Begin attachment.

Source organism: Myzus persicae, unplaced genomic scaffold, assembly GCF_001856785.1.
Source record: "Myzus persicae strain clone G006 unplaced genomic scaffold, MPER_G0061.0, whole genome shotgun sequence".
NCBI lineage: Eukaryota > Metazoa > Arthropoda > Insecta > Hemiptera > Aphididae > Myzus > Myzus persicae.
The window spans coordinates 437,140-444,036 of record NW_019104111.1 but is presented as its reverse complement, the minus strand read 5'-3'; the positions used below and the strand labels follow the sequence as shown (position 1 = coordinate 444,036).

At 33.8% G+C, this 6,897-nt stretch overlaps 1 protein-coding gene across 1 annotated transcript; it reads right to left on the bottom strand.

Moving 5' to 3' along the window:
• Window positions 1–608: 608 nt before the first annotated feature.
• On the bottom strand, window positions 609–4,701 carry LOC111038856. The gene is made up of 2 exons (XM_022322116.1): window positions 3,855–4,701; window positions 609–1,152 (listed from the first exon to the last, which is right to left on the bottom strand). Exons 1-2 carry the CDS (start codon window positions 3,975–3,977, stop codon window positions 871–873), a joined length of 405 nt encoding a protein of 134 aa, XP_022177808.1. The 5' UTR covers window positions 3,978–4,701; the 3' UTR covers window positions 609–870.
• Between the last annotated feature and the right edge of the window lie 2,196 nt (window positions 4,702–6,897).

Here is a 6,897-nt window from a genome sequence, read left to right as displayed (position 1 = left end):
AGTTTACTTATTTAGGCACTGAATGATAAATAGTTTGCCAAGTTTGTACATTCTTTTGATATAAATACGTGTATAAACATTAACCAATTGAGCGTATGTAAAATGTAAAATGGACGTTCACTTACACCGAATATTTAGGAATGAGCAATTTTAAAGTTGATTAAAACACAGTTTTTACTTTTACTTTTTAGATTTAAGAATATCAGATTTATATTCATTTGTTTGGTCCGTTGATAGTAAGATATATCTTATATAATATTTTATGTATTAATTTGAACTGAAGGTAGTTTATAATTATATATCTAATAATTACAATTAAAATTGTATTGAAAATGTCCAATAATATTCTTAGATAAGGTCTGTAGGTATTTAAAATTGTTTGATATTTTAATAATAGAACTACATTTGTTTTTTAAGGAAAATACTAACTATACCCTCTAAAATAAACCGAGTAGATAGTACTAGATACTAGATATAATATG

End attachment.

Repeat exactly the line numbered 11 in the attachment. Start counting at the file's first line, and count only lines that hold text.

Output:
AGTTTACTTATTTAGGCACTGAATGATAAATAGTTTGCCAAGTTTGTACATTCTTTTGATATAAATACGTGTATAAACATTAACCAATTGAGCGTATGTAAAATGTAAAATGGACGTTCACTTACACCGAATATTTAGGAATGAGCAATTTTAAAGTTGATTAAAACACAGTTTTTACTTTTACTTTTTAGATTTAAGAATATCAGATTTATATTCATTTGTTTGGTCCGTTGATAGTAAGATATATCTTATATAATATTTTATGTATTAATTTGAACTGAAGGTAGTTTATAATTATATATCTAATAATTACAATTAAAATTGTATTGAAAATGTCCAATAATATTCTTAGATAAGGTCTGTAGGTATTTAAAATTGTTTGATATTTTAATAATAGAACTACATTTGTTTTTTAAGGAAAATACTAACTATACCCTCTAAAATAAACCGAGTAGATAGTACTAGATACTAGATATAATATG